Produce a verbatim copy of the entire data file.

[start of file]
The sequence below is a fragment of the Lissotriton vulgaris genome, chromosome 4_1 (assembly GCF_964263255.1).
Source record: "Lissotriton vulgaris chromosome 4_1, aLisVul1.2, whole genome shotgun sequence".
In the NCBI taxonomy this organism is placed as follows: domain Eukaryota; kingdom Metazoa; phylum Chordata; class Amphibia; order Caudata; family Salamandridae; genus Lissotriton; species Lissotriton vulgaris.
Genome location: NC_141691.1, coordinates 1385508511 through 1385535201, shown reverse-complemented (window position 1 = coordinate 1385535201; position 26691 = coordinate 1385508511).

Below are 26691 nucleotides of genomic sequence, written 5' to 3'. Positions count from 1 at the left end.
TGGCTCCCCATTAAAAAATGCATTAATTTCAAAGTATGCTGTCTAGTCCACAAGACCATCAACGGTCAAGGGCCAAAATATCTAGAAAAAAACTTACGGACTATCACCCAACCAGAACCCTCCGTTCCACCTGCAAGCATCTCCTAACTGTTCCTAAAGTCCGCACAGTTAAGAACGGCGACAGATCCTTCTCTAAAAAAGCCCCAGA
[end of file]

The sequence below is a fragment of the Lissotriton vulgaris genome, chromosome 4_1 (assembly GCF_964263255.1).
Source record: "Lissotriton vulgaris chromosome 4_1, aLisVul1.2, whole genome shotgun sequence".
In the NCBI taxonomy this organism is placed as follows: domain Eukaryota; kingdom Metazoa; phylum Chordata; class Amphibia; order Caudata; family Salamandridae; genus Lissotriton; species Lissotriton vulgaris.
Genome location: NC_141691.1, coordinates 1385508511 through 1385535201, shown reverse-complemented (window position 1 = coordinate 1385535201; position 26691 = coordinate 1385508511).

Below are 26691 nucleotides of genomic sequence, written 5' to 3'. Positions count from 1 at the left end.
TGGCTCCCCATTAAAAAATGCATTAATTTCAAAGTATGCTGTCTAGTCCACAAGACCATCAACGGTCAAGGGCCAAAATATCTAGAAAAAAACTTACGGACTATCACCCAACCAGAACCCTCCGTTCCACCTGCAAGCATCTCCTAACTGTTCCTAAAGTCCGCACAGTTAAGAACGGCGACAGATCCTTCTCTAAAAAAGCCCCAGA